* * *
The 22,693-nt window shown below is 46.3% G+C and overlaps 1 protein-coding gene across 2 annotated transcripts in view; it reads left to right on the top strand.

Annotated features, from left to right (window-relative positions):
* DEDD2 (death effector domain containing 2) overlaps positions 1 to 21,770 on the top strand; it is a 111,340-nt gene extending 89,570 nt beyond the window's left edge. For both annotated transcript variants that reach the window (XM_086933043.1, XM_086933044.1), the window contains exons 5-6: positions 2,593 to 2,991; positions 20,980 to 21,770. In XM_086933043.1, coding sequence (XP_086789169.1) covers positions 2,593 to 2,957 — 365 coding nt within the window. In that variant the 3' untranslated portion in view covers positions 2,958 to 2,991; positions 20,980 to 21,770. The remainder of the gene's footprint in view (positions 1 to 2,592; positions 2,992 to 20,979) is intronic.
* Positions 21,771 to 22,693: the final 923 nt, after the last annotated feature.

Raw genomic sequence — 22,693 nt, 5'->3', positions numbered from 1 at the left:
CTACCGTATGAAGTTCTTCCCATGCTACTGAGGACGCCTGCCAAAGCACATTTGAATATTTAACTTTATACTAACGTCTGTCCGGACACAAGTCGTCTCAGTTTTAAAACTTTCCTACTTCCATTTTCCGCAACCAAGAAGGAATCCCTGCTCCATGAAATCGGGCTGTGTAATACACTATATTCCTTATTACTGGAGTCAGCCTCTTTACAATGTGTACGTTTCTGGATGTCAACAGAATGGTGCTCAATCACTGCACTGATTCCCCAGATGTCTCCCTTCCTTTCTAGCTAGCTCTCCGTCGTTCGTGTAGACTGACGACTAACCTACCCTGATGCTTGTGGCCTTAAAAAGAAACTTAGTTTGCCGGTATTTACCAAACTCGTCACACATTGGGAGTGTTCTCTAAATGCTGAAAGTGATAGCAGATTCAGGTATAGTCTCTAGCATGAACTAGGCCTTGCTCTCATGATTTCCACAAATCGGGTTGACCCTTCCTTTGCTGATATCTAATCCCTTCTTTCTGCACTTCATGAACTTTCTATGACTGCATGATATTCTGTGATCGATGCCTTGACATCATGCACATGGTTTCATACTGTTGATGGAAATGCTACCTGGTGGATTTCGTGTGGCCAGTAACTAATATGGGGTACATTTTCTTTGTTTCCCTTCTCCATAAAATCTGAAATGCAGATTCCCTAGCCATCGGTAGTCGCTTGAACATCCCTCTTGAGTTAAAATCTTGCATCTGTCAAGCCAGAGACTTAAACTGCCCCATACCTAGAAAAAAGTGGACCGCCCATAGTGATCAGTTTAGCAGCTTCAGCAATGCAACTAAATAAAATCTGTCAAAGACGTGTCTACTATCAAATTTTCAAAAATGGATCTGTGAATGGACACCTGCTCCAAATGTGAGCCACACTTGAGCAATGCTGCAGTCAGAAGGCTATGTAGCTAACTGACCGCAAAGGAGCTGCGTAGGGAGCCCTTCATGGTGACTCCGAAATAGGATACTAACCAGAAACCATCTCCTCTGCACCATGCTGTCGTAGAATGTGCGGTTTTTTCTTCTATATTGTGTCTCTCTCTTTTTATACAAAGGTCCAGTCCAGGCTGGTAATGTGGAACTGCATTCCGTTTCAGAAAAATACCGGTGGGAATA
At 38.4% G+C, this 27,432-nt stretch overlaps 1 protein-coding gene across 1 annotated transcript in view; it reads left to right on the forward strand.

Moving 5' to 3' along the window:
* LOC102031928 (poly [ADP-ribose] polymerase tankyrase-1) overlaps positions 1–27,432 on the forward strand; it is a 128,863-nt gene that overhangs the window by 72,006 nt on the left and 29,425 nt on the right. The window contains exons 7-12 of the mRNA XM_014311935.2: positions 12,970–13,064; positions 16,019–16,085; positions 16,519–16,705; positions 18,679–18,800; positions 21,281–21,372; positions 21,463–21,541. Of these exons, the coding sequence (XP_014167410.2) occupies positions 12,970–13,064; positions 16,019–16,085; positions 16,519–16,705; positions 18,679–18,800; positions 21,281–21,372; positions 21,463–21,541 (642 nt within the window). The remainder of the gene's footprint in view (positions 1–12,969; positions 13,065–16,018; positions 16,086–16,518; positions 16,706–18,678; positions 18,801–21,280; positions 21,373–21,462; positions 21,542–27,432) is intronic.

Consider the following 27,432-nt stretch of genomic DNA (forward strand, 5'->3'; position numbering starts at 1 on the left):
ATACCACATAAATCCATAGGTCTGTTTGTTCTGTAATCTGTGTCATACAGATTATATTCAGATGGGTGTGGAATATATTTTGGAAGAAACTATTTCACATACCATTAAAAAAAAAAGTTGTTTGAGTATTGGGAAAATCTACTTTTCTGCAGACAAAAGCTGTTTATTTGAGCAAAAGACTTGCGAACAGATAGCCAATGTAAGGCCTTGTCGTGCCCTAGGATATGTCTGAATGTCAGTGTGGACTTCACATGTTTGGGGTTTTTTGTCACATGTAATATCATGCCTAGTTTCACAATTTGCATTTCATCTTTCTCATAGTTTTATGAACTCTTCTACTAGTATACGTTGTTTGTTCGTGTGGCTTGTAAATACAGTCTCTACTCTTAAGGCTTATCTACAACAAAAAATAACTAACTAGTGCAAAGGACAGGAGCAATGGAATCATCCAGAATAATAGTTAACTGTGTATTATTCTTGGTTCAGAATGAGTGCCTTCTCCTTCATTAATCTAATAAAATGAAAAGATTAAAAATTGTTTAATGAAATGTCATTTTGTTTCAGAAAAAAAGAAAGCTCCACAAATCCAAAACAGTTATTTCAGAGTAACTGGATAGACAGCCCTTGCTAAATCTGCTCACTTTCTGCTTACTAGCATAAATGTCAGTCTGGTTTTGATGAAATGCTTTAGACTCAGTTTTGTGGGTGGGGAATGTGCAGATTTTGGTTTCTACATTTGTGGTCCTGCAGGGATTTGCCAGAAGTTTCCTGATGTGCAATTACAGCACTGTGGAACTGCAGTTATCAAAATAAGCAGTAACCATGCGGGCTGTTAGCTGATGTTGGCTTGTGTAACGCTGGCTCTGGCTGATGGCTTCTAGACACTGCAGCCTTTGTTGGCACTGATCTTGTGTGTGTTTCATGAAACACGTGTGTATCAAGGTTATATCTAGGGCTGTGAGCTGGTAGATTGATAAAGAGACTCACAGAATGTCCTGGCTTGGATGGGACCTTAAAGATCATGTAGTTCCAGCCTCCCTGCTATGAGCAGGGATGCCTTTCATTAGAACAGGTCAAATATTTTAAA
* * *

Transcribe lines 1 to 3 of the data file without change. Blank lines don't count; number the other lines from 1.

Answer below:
The 22,693-nt window shown below is 46.3% G+C and overlaps 1 protein-coding gene across 2 annotated transcripts in view; it reads left to right on the top strand.

Annotated features, from left to right (window-relative positions):
* DEDD2 (death effector domain containing 2) overlaps positions 1 to 21,770 on the top strand; it is a 111,340-nt gene extending 89,570 nt beyond the window's left edge. For both annotated transcript variants that reach the window (XM_086933043.1, XM_086933044.1), the window contains exons 5-6: positions 2,593 to 2,991; positions 20,980 to 21,770. In XM_086933043.1, coding sequence (XP_086789169.1) covers positions 2,593 to 2,957 — 365 coding nt within the window. In that variant the 3' untranslated portion in view covers positions 2,958 to 2,991; positions 20,980 to 21,770. The remainder of the gene's footprint in view (positions 1 to 2,592; positions 2,992 to 20,979) is intronic.